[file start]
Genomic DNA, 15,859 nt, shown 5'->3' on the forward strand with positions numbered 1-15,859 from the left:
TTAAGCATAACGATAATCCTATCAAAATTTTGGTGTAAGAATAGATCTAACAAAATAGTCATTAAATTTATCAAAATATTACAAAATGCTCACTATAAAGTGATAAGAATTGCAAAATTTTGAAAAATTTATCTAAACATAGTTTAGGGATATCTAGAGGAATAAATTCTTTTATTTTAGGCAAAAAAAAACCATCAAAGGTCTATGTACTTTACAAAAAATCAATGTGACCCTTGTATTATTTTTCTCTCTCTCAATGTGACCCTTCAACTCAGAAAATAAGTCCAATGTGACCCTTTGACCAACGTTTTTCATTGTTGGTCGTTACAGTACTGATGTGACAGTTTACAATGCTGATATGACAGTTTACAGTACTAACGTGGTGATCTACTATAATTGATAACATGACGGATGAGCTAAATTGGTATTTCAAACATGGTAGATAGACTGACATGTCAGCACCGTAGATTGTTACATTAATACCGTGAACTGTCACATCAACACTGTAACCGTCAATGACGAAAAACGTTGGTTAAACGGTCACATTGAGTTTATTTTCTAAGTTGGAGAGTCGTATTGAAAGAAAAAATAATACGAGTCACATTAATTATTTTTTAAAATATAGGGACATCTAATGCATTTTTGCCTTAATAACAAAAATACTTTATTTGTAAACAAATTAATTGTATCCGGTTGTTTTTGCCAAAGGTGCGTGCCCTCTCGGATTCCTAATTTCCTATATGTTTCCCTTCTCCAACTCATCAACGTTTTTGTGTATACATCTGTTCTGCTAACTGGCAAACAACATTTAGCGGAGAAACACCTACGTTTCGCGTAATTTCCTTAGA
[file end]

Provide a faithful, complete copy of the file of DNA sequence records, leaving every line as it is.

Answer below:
Genomic DNA, 15,859 nt, shown 5'->3' on the forward strand with positions numbered 1-15,859 from the left:
TTAAGCATAACGATAATCCTATCAAAATTTTGGTGTAAGAATAGATCTAACAAAATAGTCATTAAATTTATCAAAATATTACAAAATGCTCACTATAAAGTGATAAGAATTGCAAAATTTTGAAAAATTTATCTAAACATAGTTTAGGGATATCTAGAGGAATAAATTCTTTTATTTTAGGCAAAAAAAAACCATCAAAGGTCTATGTACTTTACAAAAAATCAATGTGACCCTTGTATTATTTTTCTCTCTCTCAATGTGACCCTTCAACTCAGAAAATAAGTCCAATGTGACCCTTTGACCAACGTTTTTCATTGTTGGTCGTTACAGTACTGATGTGACAGTTTACAATGCTGATATGACAGTTTACAGTACTAACGTGGTGATCTACTATAATTGATAACATGACGGATGAGCTAAATTGGTATTTCAAACATGGTAGATAGACTGACATGTCAGCACCGTAGATTGTTACATTAATACCGTGAACTGTCACATCAACACTGTAACCGTCAATGACGAAAAACGTTGGTTAAACGGTCACATTGAGTTTATTTTCTAAGTTGGAGAGTCGTATTGAAAGAAAAAATAATACGAGTCACATTAATTATTTTTTAAAATATAGGGACATCTAATGCATTTTTGCCTTAATAACAAAAATACTTTATTTGTAAACAAATTAATTGTATCCGGTTGTTTTTGCCAAAGGTGCGTGCCCTCTCGGATTCCTAATTTCCTATATGTTTCCCTTCTCCAACTCATCAACGTTTTTGTGTATACATCTGTTCTGCTAACTGGCAAACAACATTTAGCGGAGAAACACCTACGTTTCGCGTAATTTCCTTAGA